Urban design plays a crucial role in creating engaged and connected cities.
Where 2017 was the year of IoT-integration and “place-making”, 2018 is the year of biophilic design and re-urbanisation. So, what else has changed in the world of urban design and development?
The Urban Developer spent some time researching major urban design trends and changes we’re likely to see in 2018.
A wealth of evidence-based research extols the virtues of nature – it’s good for our mental well-being and overall health. Studies suggest that spaces that embrace greenery and biophilic design can inspire creativity and even improve brain function.
The consideration of local landscapes when redesigning urban areas has become a major trend, 2017 was the year that biophilic design boomed – see Amazon’s orb-shaped rainforest HQ in Seattle as an example – and in Australia at least, it finally felt as if an increasing interest in sustainability and the use of renewable materials was taking off.
Urban planners are finding more innovative ways in which to weave nature into the city as councils have slowly implemented mandatory greening requirements. Incorporating nature into traditionally urban spaces such as rooftops create a feeling of the outdoors without the need to leave the city.
Related reading: Urban Farm Creates Much-Needed Retail ‘Customer Experience’
“Our public spaces are at the heart of democratic living.”Author of ‘Public Space’ Stephen Carr
The great Australian dream of home ownership prompted the suburban sprawl during the second half of the 20th century. After decades of affordable land release and large residential blocks, there’s been trend towards “reviving” our urban centres. We’re moving away from the house and land suburban emptiness and re-embracing cities as the knowledge and innovation-based economy becomes ever more dominant.
Over the past decade, small-scale policy interventions have attempted to repopulate the inner- and middle-urban areas.
Subdivision, smaller block sizes, zoning changes and infill development are all regulatory measures that have been implemented in various measures to repopulate Australia’s urban areas.
With technology integrated into new buildings as a rule rather than an exception, the digital age does indeed seem to be upon us. The major driver for innovation in this sector has been energy and sustainability with “IoT” intelligent buildings monitoring resource consumption, boosting efficiency and reducing energy costs.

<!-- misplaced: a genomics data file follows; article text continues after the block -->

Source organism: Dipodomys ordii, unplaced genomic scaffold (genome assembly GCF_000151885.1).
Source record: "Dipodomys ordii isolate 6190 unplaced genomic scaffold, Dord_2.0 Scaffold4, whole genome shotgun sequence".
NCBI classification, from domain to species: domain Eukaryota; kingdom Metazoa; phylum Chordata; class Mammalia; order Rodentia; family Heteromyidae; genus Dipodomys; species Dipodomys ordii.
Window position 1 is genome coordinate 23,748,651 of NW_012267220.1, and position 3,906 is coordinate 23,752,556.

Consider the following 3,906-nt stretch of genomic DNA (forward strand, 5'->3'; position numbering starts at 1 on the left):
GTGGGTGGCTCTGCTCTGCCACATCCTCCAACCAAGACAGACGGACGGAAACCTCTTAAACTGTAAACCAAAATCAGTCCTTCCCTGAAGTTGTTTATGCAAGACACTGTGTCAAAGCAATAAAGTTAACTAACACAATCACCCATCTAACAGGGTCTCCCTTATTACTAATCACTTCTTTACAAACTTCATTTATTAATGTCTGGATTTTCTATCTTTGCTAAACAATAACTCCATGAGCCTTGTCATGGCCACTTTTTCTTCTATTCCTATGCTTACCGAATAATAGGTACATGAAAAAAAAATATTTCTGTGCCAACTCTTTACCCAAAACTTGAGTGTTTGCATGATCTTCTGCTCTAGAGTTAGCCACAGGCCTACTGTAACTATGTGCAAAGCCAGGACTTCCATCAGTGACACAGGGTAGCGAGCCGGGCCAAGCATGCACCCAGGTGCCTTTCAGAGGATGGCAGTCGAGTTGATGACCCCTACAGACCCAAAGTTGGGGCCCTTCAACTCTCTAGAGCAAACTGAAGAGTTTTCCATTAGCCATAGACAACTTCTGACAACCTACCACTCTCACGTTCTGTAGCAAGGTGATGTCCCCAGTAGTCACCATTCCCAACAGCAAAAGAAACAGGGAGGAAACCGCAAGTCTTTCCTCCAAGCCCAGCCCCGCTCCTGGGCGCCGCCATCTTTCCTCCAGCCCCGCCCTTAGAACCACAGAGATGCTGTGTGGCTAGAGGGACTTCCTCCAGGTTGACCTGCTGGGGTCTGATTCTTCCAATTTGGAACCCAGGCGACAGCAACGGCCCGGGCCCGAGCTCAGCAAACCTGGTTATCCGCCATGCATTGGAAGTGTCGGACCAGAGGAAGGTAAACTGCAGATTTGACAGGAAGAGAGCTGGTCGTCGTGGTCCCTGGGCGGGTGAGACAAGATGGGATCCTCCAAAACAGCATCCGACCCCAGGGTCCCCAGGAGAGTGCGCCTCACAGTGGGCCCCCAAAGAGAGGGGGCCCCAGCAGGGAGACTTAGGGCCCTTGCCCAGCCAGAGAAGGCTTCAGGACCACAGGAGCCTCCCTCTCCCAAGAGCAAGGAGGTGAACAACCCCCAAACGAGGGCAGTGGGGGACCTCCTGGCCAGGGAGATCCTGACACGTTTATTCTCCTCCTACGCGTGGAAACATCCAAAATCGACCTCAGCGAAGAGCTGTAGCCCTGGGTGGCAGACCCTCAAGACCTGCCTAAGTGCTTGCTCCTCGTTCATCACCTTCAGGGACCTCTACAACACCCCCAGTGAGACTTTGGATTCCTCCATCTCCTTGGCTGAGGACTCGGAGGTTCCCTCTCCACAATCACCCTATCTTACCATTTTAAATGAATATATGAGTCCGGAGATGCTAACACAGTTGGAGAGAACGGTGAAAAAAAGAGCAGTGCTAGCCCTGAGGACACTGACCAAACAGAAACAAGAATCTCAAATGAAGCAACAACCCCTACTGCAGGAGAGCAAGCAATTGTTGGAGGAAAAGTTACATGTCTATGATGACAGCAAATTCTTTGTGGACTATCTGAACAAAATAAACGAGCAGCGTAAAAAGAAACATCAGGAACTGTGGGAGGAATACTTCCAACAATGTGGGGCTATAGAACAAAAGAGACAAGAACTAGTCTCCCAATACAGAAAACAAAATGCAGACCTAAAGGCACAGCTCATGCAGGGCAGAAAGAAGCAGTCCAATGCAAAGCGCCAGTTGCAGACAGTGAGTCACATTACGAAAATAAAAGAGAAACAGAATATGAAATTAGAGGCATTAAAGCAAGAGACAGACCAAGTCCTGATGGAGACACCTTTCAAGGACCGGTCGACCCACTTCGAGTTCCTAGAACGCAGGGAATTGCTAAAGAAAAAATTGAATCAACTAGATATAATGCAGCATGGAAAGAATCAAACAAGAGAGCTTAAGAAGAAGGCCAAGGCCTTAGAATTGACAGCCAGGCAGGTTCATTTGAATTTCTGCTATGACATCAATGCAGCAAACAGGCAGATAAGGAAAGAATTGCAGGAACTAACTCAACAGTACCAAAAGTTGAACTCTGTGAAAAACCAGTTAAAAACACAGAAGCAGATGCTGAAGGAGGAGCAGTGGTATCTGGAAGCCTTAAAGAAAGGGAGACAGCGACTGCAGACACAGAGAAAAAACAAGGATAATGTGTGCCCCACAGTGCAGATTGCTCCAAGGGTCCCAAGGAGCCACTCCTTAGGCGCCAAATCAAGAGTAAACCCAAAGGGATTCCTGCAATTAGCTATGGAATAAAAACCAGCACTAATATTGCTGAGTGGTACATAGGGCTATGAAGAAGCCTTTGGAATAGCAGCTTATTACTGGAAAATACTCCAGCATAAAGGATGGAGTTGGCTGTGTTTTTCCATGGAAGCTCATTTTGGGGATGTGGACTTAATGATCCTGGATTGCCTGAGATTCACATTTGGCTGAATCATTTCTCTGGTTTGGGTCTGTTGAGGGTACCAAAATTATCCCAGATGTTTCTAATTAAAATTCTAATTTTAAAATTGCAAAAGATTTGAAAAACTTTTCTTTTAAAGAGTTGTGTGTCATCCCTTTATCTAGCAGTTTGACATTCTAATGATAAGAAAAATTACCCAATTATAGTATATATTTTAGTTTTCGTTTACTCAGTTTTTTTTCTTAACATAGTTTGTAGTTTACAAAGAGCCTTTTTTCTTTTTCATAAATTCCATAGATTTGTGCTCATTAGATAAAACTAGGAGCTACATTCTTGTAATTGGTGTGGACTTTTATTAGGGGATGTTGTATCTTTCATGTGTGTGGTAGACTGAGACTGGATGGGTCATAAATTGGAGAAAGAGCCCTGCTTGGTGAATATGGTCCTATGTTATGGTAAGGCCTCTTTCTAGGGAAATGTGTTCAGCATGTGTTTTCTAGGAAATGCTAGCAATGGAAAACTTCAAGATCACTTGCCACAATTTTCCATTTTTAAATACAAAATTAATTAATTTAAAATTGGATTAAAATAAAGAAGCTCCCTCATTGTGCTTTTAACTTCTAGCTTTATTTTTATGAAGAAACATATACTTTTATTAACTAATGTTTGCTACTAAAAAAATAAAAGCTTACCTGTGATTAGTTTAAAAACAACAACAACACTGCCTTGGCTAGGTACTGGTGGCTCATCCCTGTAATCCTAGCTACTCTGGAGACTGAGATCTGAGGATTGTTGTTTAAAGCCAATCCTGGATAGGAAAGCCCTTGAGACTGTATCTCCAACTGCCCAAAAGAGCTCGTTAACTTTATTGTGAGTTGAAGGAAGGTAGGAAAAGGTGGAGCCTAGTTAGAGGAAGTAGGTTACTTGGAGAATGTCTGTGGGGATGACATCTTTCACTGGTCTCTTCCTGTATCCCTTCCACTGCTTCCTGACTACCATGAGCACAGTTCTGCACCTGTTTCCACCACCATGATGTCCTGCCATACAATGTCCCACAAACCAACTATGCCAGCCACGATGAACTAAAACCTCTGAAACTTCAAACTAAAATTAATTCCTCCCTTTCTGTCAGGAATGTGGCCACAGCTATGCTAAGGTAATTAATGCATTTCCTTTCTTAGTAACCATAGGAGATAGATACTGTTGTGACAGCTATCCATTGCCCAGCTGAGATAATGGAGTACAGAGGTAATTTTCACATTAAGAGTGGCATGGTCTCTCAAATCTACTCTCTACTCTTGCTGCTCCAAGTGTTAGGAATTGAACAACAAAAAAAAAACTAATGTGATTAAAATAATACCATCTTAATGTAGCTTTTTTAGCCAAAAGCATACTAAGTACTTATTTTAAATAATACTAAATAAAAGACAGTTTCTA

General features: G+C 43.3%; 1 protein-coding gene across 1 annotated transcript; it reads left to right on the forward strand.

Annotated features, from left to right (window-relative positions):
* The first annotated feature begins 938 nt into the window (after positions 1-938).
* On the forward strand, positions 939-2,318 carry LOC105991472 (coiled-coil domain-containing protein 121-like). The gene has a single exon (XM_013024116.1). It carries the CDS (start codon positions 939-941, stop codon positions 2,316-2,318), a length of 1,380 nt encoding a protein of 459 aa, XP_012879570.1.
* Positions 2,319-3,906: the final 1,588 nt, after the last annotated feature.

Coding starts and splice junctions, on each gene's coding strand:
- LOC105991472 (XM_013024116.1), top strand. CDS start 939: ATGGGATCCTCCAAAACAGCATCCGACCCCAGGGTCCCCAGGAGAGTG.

Related reading: How IoT Technologies Are Adding Value to Commercial Buildings
More and more digital technologies are integrated into urban design, reaching from basic elements such as LCD screens instead of traditional billboards to embedded technology leading to smart buildings and computer automation.
Urban connectivity is rapidly growing in importance for urban design. By digitally connecting public transport, social services, health and public spaces to increase accessibility and create higher efficiency, the face of our cities will continue to visibly evolve towards a more digital world.
Where 2017 was the year of “placemaking”, 2018 is the year of the “experience”, with the retail industry leading the way for reinvention in this area.
The retail industry suffered through 2017, with sentiment fading and retail sales falling short of already-lacklustre expectations. Omnichannel retailing, a multichannel approach to sales that focuses on designing a cohesive user experience, is popularising – and retailers have turned to experience-based retail in order to attract, and keep, customers in a space.
The experience-based retail trend is certainly expected to continue throughout 2018, as retailers focus on entertainment to attract the disposable incomes of millennials.
Shifts in our environment, demographic changes and technological advances demands a re-thinking of traditional urban design.
Changes in temperature and sea levels and an increase of natural disasters have to be considered when designing a sustainable and future-proof city, leading to innovative designs and changing structures.
In addition to designing cities ready for environmental challenges, demographic shifts of a city’s population are being considered. Increasing demand for senior apartments and changing family sizes requires new housing solutions, which will influence the way new apartment complexes are built in 2018 and the years to follow and prepare cities and their design for the future.
Australians have shown an increasing interest in the “walkability” factor. An increase in urbanisation, higher costs of living, pressure on existing infrastructure and the constant focus on health and fitness has lead to an increased demand for footpaths and accessible public spaces.
New businesses, apps and government initiatives increase funding, strengthening this trend and providing an incentive for urban planners.
Walkable urban places rent at an average 74 per cent higher premium over drivable suburban areas, increasing the interest of both developers and investors into creating walkable spaces within cities.
Less available space leads to smaller units and living areas. In response to overstimulation and lack of privacy, people often look for personal space outside of their home in areas such as workplaces, retail and residential environments.
Urban planners are required to create sanctuaries that provide space for people aiming to escape disconnect without having to travel far from their usual daily route.
Alternative development models are also blurring the line between public and private space, with people more likely to seek privacy and rest outside of their home sanctuary. An increased interest in sharing economy has led to new forms of cooperative housing and public sharing of previously private spaces.